That was a statement that was anecdotal. I don't think anyone meant that with any sincerity and I haven't heard it used in rooms. I read it first in Ebert's article on his Chicago homegroup.
Sat, 07/07/2012 - 17:52
Little harm is being done by the Orange site to the recovery of alcoholics. Although this site is loaded with cynicism, vitriol, personal bias and mistruths (mandatory 12-Step program participation, AA doesn't work, Bill was an asshole), the fact remains that alcoholism is a compulsive disorder that is extremely difficult to overcome without the constant support of others who understand the disease and come together to share the "kinship of common suffering." There is something to be said for programs like Smart Recovery and SOS but their support groups, when they exist at all, are not widely available and the best testimony for the success of AA is the fact that it's available widely in the U.S. and almost every country in the world. It's recommended by alcohol treatment professionals for that very reason and, yes, Orange, it is extremely difficult to quit and stay quit without these "self-help group" meetings. Picture the things soldiers are able to do in the field of battle that they could never do alone. There is safety in numbers. And strength. As for AA Nazis and Cultism in AA, get a grip. The 12 Steps are only suggestions and when I attend a meeting where people sharing get heavily into the supposed "musts" of the program (12 Stepping, the God problem, etc.) I simply share on the day's topic and make clear to the group that I do not believe in an active and caring God and don't work the steps. This usually leads to others in the room sharing similar views. We don't do this to actively complain or criticize but to make clear that nothing is required or mandatory about AA except a desire to stop drinking. For those of you who have felt oppressed or scolded in an AA meeting, my advice is simple..find another meeting. You always learn something in any AA meeting, even if it's just that you never want to go to that particular meeting again. And stand up for yourself and state your disbelief in God or cultism or 12-stepping or whatever irritates you about your AA group. You're not a wimp, you have no need to accept things you don't agree with. I live in Philadelphia and attend (among many other meetings) an agnostic meeting in which we do not read How It Works or use the word "God" when starting the serenity prayer. You can start one of your own with the full sanctioning of the AA World Organization. Comparing AA to a cult like Scientology is just so much "must-erbation." See you in the rooms, ~Stew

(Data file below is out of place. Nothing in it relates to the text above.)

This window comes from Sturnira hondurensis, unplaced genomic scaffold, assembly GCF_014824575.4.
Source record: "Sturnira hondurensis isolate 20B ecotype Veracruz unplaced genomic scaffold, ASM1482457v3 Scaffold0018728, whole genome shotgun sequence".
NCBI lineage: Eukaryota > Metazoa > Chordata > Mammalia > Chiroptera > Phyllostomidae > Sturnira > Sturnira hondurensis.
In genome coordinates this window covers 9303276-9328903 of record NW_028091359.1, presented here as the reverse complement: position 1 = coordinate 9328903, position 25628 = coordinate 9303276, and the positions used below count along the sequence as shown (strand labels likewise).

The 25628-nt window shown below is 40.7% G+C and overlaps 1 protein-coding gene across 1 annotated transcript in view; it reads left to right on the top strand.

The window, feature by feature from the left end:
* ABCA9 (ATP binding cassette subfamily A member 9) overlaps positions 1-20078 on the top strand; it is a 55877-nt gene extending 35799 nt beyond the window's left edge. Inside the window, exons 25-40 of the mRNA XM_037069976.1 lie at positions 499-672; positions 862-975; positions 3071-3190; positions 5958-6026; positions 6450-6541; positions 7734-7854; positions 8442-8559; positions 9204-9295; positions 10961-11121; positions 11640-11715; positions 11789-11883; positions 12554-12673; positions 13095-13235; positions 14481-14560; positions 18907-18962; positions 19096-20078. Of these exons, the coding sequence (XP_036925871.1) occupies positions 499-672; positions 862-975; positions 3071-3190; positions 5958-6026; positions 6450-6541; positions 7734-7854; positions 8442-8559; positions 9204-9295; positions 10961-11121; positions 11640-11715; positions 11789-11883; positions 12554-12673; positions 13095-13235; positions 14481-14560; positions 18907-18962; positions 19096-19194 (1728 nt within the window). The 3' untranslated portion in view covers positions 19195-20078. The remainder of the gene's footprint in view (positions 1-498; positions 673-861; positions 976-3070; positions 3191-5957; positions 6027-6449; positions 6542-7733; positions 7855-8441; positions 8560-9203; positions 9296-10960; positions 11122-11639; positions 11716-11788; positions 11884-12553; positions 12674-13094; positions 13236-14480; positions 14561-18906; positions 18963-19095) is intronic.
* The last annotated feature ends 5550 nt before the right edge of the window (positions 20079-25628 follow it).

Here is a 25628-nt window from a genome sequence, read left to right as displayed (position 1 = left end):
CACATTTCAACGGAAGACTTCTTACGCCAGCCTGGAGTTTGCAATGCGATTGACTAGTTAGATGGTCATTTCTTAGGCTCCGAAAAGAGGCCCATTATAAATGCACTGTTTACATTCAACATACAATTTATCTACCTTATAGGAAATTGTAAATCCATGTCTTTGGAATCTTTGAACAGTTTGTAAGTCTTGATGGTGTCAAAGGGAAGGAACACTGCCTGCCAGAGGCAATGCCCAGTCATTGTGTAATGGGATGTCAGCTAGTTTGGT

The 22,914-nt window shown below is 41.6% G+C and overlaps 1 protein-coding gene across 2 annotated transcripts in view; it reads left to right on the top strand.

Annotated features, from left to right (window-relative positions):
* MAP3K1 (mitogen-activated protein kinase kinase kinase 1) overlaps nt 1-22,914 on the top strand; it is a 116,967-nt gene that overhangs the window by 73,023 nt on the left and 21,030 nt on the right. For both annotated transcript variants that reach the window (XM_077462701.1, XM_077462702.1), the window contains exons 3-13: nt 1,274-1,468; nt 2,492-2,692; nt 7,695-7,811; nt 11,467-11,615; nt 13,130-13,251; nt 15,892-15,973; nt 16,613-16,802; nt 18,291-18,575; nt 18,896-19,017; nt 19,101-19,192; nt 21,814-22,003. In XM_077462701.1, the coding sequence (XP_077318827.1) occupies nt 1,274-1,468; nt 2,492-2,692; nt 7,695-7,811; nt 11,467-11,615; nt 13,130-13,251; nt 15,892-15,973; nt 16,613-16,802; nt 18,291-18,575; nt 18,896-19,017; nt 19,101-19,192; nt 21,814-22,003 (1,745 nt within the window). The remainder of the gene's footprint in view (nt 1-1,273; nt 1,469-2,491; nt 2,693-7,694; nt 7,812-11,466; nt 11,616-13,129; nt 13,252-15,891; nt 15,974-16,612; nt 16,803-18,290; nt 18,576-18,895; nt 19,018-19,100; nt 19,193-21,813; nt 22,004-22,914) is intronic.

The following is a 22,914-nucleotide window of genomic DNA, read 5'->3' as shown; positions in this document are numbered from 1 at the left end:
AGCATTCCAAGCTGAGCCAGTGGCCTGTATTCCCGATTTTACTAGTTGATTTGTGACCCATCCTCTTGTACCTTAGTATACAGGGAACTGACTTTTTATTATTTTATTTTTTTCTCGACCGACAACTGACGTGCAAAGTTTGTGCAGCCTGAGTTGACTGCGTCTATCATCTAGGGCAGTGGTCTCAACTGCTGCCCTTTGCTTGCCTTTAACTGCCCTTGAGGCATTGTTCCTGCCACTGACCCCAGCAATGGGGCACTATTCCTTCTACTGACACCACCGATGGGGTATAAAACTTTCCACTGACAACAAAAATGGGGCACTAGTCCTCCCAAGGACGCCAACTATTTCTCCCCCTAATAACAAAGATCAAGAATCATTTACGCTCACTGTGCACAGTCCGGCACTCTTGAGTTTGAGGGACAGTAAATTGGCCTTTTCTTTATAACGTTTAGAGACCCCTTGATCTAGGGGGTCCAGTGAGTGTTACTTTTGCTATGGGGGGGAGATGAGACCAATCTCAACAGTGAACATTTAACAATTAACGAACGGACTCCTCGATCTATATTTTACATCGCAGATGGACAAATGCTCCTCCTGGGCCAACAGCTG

Mon, 07/09/2012 - 08:12
"the best testimony for the success of AA is the fact that it's available widely in the U.S. and almost every country in the world."
Real diseases have treatments that are studied over and over again, and doctors can tell their patients the usual success rate of the treatment.
Few legitimate studies of Steppism exist, but from those we know that AA is as or less effective than no treatment at all.
A.A.'s availability is due to it being free, not due to it actually working. If you want to see the studies just say so, any one of us would be happy to provide links to factual information.
Mon, 07/09/2012 - 09:13
Then I wonder why the alternatives don't even bother with doing studies so that they can offer stats as to their effectiveness. Can you offer links to those? A person might find them to be interesting, especially if the AA in their area isn't what they want.
Sat, 07/07/2012 - 18:50
That is OK, most of us were active Bill Wilson chanters at one time but "more will be revealed" when you start to pull back the covers of the Alcoholics Anonymous confession cult. For a very good explanation of what you will be feeling once you get the "white light" of truth on the cult of Alcoholics Anonymous, see:
"A short story" published by Linton - http://orange-papers.org/forum/node/1857
Sun, 07/08/2012 - 22:22
JR Harris, you never got loose in any environment and chanted a fuckin thing in your life. You probably sleep with a tie on.
Sun, 07/08/2012 - 06:22
There you go again with words like cult, chanters, and confession. No white light is necessary. Tradition 10 is about political controversy and is not an instruction to not discuss AA or to speak freely in its defense. Does the fact that it's available to millions of alcoholics make it a cult or a helpful solution?
See you in the rooms where we can speak freely among other recovering alcoholics.
Sun, 07/08/2012 - 06:34